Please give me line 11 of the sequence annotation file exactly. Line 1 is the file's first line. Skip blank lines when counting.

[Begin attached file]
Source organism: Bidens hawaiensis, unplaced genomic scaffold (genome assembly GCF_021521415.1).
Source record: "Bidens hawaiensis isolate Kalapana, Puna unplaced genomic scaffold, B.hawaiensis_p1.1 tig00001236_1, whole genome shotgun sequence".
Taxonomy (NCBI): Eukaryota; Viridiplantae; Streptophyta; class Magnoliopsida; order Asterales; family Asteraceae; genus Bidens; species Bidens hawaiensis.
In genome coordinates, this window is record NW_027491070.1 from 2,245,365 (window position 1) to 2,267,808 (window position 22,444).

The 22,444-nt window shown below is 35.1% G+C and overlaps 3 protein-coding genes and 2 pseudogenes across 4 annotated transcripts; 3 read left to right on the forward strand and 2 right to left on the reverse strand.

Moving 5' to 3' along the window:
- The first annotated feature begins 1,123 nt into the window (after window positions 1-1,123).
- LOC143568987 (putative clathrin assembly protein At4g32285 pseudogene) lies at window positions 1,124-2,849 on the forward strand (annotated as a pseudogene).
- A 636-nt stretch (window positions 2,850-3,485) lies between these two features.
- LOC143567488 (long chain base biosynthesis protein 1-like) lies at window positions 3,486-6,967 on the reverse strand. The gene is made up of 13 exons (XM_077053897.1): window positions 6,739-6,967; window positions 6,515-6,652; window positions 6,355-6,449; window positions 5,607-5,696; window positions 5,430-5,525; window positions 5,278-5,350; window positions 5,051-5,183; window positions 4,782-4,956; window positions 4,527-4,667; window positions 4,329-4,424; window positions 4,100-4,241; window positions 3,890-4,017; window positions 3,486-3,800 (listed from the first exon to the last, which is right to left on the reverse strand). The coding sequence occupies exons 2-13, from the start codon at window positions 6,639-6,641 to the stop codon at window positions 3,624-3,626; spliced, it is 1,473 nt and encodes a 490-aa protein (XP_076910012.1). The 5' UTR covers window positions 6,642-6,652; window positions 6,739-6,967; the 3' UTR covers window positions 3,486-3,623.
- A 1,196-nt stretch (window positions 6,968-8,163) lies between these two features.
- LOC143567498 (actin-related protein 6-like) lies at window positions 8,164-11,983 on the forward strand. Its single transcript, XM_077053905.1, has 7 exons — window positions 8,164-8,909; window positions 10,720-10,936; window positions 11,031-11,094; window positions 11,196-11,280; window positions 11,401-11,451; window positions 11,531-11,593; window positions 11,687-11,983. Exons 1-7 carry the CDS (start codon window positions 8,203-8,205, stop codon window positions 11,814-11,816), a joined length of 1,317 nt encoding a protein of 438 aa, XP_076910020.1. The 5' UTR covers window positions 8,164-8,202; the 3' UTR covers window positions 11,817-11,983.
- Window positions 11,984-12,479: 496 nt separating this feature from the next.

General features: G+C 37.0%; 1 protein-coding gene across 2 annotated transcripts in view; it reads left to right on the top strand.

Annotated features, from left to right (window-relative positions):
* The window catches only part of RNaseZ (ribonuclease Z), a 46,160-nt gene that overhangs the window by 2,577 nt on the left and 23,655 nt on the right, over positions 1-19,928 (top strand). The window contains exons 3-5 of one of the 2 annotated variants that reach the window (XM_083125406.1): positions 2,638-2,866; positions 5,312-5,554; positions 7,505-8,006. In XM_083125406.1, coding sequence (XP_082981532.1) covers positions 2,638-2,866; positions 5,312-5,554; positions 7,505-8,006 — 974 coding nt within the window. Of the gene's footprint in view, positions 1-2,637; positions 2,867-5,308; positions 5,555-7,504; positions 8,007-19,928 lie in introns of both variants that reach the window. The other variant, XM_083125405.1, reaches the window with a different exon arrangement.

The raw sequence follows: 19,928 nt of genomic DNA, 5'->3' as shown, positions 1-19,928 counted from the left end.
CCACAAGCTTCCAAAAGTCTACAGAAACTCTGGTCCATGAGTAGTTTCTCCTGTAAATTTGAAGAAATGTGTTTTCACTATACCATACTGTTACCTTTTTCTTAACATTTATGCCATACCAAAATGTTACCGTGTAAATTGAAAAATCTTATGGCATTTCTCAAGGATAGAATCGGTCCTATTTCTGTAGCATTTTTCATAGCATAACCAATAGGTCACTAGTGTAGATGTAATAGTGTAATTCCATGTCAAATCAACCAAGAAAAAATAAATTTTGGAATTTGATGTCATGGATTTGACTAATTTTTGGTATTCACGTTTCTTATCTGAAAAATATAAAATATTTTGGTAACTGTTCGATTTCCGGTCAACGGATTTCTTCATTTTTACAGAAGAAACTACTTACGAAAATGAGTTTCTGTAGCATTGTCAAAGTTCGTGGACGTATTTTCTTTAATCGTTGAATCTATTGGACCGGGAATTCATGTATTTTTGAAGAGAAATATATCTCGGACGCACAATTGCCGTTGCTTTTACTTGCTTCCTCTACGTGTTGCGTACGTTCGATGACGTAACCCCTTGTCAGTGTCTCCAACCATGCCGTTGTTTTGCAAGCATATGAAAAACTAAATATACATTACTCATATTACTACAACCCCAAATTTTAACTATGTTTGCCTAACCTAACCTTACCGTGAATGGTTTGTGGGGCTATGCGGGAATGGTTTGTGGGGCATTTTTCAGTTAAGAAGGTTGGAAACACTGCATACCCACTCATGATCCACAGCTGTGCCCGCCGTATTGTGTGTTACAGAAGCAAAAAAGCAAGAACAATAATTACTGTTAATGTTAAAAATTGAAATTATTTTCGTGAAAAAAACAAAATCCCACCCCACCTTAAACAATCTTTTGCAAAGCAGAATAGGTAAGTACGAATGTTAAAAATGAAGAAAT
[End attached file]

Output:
- A 1,196-nt stretch (window positions 6,968-8,163) lies between these two features.